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In "The Swimmer," how does the symbol of the swimming quest affect how the worth of the...

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sportymomma24 | Student, Undergraduate | eNoter

Posted November 10, 2011 at 12:42 PM via web

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In "The Swimmer," how does the symbol of the swimming quest affect how the worth of the protagonist is presented?

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accessteacher | High School Teacher | (Level 3) Distinguished Educator

Posted November 14, 2011 at 12:12 AM (Answer #1)

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You might like to consider the way in which the central quest of the swimming journey that Neddy Merrill undertakes is linked to the cycle of life and his own failing physical condition. He is a character who is associated with youth and vitality, although we are told he is not the youngest of individuals:

He was a slender man--he seemed to have the especial slenderness of youth--and while he was far from young he had slid down his banister that morning and given the bronze backside of Aphrodite on the hall table a smack, as he jogged toward the smell of coffee in his dining room. He might have been compared to a summer's day, particularly the last hours of one, and while he lacked a tennis racket or a sail bag the impression was definitely one of youth, sport, and clement weather.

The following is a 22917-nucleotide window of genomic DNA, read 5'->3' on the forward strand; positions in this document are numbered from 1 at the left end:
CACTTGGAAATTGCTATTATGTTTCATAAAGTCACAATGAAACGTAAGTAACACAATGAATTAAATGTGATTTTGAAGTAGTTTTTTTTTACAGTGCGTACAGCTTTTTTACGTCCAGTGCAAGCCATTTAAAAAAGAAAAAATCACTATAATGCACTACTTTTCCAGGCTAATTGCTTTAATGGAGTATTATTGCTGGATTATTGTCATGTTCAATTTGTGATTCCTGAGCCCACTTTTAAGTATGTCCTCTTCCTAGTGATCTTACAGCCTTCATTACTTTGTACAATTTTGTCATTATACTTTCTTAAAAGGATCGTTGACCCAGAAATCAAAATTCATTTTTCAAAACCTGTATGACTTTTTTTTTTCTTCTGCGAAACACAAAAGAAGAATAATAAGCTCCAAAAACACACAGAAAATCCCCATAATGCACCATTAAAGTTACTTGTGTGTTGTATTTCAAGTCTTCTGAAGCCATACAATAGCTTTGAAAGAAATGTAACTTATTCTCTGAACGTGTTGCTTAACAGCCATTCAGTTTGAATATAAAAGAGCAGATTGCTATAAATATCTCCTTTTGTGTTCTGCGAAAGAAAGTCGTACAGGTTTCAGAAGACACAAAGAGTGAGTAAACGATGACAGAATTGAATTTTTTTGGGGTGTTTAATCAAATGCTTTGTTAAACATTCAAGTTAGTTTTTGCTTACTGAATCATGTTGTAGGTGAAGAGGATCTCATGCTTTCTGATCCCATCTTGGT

However, as his own personal odyssey that he sets himself develops, the ease with which he starts to swim slowly disappears, and he begins to realise that he might have taken too much on:

He was cold and he was tired and the naked Hallorans and their dark water had depressed him. The swim was too much for his strength, but how could he have guessed this, sliding down the banister that morning and sitting in the Westerhazys' sun? His arms were lame. His legs felt rubbery and ached at the joints. The worst of it was the cold in his bones and the feeling that he might never be warm again. Leaves were falling down around him and he smelled wood smoke on the wind. Who would be burnign wood at this time of year?

Note the way that the protagonist's own sense of physical decline is mirrored by the swift change in seasons, as the height of summer has been exchanged for the depths of Fall and the encroaching winter as Neddy is forced to realise his own approaching death and sense of mortality. The image we are given of a weak Neddy at the end, looking into his empty house and lost and confused and isolated about what has happened, is very different from the image we are given him at the beginning, and it is clear that the symbol of his swimming quest severely questions the worth of his life and makes us feel sympathetic towards him.

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